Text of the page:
Gender Identity and Rationality

by lucidfox5 min read1st Dec 2010113 comments


IdentitySex & GenderAlief

Not sure if I would be better off posting this on the main page instead, but since it's almost entirely about my personal experiences, here it goes.

Two years ago, I underwent a radical change in my worldview. A series of events caused me to completely re-evaluate my beliefs in everything related to gender, sexuality, tolerance, and diversity -- which in turn caused a cascade that made me rethink my stance on many other topics.

Coincidentally, the same events caused me to also rethink the way I thought of myself. This was, as it turned out, not very good. It still makes it difficult for me to untangle various consequences, correlated but potentially not directly bound by a cause-effect relation.

To be more blunt: being biologically male, I confessed to someone online about things that things that "men weren't supposed to do": my dissatisfaction with my body, my wish to have a female body, persistent fantasies of a sex change, desires to shave my body, grow long hair and wear women's clothes, and so on and so forth. She listened, and then asked, "Maybe you're transsexual?"

Back then, it would never even occur to me to think of that -- and my first gut response, which I'm not proud of, was denying association with "those freaks". As I understand now, I was relying on a cached thought, and it limited the scope of my reasoning. She used simple intuitive reasoning to arrive at the hypothesis based on what I revealed to her; I didn't know the hypothesis was even there, as I knew nothing about gender identity.

In the events that unfolded, I integrated myself into some LGBT communities and learned about all kinds of people, including those who didn't fit into notions of the gender binary at all. I've learned to view gender as a multidimensional space with two big clusters, rather than as a boolean flag. It felt incredibly heartwarming to be able to mentally call myself by a female name, to go by it on the Internet, to talk to like-minded people who had similar experiences and feelings, and to be referred by the pronoun "she" -- which at first bugged me, because I somehow felt I had "no moral right" or had to "earn that privilege", but quickly I got at ease with it, and soon it just felt ordinary, and like the only acceptable thing to do, the only way of presentation that felt right.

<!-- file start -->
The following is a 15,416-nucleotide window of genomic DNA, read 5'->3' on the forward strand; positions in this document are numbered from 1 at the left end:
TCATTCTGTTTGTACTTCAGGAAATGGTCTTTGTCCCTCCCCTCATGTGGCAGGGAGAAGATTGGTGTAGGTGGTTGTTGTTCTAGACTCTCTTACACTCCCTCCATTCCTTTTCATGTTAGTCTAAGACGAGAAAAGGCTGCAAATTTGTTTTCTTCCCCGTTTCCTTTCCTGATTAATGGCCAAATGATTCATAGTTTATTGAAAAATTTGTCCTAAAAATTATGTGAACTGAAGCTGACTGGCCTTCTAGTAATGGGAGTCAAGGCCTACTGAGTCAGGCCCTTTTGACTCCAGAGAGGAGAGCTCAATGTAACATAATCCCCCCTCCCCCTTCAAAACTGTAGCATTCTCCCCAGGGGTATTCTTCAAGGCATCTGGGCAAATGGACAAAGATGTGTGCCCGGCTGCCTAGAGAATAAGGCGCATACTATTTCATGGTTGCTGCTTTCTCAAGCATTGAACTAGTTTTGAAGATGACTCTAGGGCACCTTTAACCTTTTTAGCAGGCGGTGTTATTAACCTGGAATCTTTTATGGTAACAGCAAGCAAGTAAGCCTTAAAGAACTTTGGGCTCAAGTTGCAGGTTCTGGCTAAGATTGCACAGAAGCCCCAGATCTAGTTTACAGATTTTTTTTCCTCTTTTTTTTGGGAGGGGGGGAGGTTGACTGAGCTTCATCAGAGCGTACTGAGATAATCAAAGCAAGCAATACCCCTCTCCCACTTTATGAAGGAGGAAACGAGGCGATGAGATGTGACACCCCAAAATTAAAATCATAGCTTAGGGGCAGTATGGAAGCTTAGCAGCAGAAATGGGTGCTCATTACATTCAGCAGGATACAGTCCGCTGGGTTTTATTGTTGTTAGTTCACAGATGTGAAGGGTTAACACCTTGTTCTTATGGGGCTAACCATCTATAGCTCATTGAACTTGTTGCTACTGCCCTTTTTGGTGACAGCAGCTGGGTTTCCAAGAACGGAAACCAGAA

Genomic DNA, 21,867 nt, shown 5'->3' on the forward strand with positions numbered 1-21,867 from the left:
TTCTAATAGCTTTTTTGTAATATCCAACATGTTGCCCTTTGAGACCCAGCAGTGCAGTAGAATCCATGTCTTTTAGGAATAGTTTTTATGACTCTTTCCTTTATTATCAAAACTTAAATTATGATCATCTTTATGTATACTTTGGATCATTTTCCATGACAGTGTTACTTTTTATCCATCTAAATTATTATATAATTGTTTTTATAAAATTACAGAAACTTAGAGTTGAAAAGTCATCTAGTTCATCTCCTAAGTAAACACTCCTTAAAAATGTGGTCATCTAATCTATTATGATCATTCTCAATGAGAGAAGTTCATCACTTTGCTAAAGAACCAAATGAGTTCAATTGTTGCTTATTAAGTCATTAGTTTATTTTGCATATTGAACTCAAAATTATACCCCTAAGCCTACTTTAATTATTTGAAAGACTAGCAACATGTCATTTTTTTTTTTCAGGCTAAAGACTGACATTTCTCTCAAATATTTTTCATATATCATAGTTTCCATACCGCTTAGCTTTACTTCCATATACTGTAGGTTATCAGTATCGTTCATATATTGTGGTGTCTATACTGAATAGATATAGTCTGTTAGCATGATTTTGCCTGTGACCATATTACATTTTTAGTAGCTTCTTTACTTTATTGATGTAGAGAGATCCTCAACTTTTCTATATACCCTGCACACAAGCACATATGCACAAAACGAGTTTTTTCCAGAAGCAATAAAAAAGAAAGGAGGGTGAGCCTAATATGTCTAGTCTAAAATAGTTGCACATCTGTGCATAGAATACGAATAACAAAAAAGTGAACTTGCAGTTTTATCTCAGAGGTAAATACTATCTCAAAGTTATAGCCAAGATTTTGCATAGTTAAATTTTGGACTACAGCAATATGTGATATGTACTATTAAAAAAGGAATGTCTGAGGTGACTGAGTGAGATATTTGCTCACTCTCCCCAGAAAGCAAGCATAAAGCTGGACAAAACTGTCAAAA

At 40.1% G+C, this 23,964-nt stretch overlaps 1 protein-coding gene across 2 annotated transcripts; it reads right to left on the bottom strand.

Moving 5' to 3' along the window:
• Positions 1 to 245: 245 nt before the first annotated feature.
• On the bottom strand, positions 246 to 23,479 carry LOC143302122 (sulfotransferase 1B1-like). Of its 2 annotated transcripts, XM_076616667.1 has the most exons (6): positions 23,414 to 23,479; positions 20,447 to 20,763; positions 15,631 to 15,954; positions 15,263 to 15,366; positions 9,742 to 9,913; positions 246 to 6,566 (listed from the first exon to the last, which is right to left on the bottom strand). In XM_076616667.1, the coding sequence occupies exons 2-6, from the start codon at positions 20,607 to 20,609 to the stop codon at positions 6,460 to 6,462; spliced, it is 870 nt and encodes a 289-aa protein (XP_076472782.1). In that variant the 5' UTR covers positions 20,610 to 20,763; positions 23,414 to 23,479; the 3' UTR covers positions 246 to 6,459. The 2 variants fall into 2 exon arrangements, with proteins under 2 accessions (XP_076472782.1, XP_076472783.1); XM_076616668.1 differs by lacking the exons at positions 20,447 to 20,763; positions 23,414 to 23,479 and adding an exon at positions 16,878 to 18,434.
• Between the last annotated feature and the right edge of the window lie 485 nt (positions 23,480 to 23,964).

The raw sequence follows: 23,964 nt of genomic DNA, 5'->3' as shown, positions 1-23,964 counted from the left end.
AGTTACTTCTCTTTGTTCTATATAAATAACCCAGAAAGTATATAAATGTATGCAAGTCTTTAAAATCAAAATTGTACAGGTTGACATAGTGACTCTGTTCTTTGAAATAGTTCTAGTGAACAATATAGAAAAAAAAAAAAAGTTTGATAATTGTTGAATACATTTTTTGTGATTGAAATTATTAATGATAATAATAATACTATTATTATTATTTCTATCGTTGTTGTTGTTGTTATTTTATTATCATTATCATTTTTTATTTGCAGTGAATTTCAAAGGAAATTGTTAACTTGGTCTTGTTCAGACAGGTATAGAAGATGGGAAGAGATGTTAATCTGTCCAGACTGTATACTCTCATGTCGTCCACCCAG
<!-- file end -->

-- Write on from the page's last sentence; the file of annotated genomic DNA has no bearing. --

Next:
(I'm compressing and simplifying here for the sake of readability -- I'm skipping over the brief period after that conversation when I thought of myself as genderless, not yet ready to accept a fully female gender identity, and carried out thought experiments with imaginary conversations between my "male" and "female selves", before deciding that there was no male self to begin with after all.)

Nowadays, gender-wise, I address people the way they wish to be address. I also have some pretty strong opinions on the legal concept of gender, which I won't voice here. And I've learned a lot, and was able to drive my introspection deeper than I ever managed before... But that's not really relevant.

And yet... And yet.

As gleefully as I embraced a female role, feeling on the way to fulfilling my dream, I couldn't get out the nagging feeling of being somehow "fake". I kept thinking that I don't always "think like a real woman would", and I've had days of odd apathy when I didn't care about anything, including my gender presentation. Some cases happened even before my gender "awakening", and at those days, I felt empty and genderless, a drained shell of a person.